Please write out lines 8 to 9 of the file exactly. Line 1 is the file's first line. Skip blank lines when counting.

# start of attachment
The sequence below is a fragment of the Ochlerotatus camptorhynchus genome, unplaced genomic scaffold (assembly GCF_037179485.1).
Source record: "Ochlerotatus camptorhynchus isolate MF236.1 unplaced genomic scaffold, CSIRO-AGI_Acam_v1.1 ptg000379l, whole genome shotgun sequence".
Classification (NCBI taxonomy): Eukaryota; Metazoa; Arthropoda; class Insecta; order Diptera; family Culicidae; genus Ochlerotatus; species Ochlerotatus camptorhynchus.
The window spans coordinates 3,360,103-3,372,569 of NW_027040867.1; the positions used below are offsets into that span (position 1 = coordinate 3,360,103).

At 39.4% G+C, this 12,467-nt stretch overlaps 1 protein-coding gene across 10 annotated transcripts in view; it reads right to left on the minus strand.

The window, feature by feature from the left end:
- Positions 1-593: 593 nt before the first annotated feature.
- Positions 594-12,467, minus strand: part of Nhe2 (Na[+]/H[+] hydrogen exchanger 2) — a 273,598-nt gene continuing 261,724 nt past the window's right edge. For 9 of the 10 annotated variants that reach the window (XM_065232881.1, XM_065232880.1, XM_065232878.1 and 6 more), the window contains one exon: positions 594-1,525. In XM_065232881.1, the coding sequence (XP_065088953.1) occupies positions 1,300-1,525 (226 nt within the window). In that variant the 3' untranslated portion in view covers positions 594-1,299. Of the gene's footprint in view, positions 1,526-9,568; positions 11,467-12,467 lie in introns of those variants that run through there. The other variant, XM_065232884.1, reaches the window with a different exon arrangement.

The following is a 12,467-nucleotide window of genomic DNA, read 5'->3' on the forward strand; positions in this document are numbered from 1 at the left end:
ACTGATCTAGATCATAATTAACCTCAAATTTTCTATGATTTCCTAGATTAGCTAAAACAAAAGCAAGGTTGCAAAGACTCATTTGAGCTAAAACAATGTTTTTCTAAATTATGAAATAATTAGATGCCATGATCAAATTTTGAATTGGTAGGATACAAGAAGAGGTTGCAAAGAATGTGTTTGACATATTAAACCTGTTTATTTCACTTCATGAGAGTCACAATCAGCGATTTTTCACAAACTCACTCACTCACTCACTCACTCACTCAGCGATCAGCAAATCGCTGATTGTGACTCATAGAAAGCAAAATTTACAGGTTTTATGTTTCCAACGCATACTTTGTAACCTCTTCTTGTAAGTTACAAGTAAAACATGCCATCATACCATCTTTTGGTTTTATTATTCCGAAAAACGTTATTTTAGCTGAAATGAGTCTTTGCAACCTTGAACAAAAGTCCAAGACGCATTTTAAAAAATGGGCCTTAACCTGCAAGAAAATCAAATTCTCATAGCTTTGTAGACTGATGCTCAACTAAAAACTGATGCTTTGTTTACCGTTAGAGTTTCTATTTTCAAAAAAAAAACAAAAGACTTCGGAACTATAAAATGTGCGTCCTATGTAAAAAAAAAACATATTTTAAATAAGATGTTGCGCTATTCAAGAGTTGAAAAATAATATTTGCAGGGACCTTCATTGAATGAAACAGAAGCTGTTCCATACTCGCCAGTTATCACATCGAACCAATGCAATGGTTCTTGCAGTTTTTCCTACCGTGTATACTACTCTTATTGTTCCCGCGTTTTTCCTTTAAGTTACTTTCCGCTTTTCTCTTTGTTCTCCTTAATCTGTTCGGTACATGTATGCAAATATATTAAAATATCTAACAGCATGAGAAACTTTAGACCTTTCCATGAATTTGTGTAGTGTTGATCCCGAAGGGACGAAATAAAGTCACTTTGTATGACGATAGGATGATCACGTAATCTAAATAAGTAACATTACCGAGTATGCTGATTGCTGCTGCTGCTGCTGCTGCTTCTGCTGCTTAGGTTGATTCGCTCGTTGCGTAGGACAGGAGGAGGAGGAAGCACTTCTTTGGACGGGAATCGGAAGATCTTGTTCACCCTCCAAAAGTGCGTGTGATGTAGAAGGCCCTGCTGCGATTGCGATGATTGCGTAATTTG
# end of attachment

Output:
- Positions 594-12,467, minus strand: part of Nhe2 (Na[+]/H[+] hydrogen exchanger 2) — a 273,598-nt gene continuing 261,724 nt past the window's right edge. For 9 of the 10 annotated variants that reach the window (XM_065232881.1, XM_065232880.1, XM_065232878.1 and 6 more), the window contains one exon: positions 594-1,525. In XM_065232881.1, the coding sequence (XP_065088953.1) occupies positions 1,300-1,525 (226 nt within the window). In that variant the 3' untranslated portion in view covers positions 594-1,299. Of the gene's footprint in view, positions 1,526-9,568; positions 11,467-12,467 lie in introns of those variants that run through there. The other variant, XM_065232884.1, reaches the window with a different exon arrangement.

The following is a 12,467-nucleotide window of genomic DNA, read 5'->3' on the forward strand; positions in this document are numbered from 1 at the left end: